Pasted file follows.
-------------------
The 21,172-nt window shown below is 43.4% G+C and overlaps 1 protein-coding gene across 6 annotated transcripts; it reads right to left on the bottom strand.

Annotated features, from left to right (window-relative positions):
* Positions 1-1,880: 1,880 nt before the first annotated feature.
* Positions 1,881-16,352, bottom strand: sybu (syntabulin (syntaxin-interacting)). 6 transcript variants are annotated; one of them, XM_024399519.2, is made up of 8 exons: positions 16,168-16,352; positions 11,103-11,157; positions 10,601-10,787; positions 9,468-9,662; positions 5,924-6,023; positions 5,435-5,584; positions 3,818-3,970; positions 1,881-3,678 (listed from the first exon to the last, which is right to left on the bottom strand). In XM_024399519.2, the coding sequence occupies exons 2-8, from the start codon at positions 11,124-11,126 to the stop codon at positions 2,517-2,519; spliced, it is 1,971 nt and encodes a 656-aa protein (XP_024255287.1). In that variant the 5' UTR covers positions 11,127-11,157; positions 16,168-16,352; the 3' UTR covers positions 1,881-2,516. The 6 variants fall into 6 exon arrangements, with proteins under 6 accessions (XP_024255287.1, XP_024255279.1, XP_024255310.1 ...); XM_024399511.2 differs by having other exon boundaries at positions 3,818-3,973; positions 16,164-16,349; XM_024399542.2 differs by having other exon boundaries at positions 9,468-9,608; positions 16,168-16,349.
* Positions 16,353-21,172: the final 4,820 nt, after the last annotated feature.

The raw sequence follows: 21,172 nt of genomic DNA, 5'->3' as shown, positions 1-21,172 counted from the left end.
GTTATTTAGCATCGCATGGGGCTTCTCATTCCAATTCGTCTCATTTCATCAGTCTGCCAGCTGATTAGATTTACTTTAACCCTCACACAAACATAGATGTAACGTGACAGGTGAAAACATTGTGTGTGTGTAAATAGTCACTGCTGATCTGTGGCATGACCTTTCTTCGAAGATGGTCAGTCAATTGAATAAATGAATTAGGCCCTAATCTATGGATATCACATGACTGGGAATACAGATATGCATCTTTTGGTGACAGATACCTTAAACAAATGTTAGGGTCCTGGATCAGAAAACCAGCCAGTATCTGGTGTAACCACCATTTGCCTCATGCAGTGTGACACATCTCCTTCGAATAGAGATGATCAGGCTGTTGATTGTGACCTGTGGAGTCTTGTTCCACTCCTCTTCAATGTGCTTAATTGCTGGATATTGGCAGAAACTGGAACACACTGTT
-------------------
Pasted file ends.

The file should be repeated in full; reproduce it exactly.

The 21,172-nt window shown below is 43.4% G+C and overlaps 1 protein-coding gene across 6 annotated transcripts; it reads right to left on the bottom strand.

Annotated features, from left to right (window-relative positions):
* Positions 1-1,880: 1,880 nt before the first annotated feature.
* Positions 1,881-16,352, bottom strand: sybu (syntabulin (syntaxin-interacting)). 6 transcript variants are annotated; one of them, XM_024399519.2, is made up of 8 exons: positions 16,168-16,352; positions 11,103-11,157; positions 10,601-10,787; positions 9,468-9,662; positions 5,924-6,023; positions 5,435-5,584; positions 3,818-3,970; positions 1,881-3,678 (listed from the first exon to the last, which is right to left on the bottom strand). In XM_024399519.2, the coding sequence occupies exons 2-8, from the start codon at positions 11,124-11,126 to the stop codon at positions 2,517-2,519; spliced, it is 1,971 nt and encodes a 656-aa protein (XP_024255287.1). In that variant the 5' UTR covers positions 11,127-11,157; positions 16,168-16,352; the 3' UTR covers positions 1,881-2,516. The 6 variants fall into 6 exon arrangements, with proteins under 6 accessions (XP_024255287.1, XP_024255279.1, XP_024255310.1 ...); XM_024399511.2 differs by having other exon boundaries at positions 3,818-3,973; positions 16,164-16,349; XM_024399542.2 differs by having other exon boundaries at positions 9,468-9,608; positions 16,168-16,349.
* Positions 16,353-21,172: the final 4,820 nt, after the last annotated feature.

The raw sequence follows: 21,172 nt of genomic DNA, 5'->3' as shown, positions 1-21,172 counted from the left end.
GTTATTTAGCATCGCATGGGGCTTCTCATTCCAATTCGTCTCATTTCATCAGTCTGCCAGCTGATTAGATTTACTTTAACCCTCACACAAACATAGATGTAACGTGACAGGTGAAAACATTGTGTGTGTGTAAATAGTCACTGCTGATCTGTGGCATGACCTTTCTTCGAAGATGGTCAGTCAATTGAATAAATGAATTAGGCCCTAATCTATGGATATCACATGACTGGGAATACAGATATGCATCTTTTGGTGACAGATACCTTAAACAAATGTTAGGGTCCTGGATCAGAAAACCAGCCAGTATCTGGTGTAACCACCATTTGCCTCATGCAGTGTGACACATCTCCTTCGAATAGAGATGATCAGGCTGTTGATTGTGACCTGTGGAGTCTTGTTCCACTCCTCTTCAATGTGCTTAATTGCTGGATATTGGCAGAAACTGGAACACACTGTT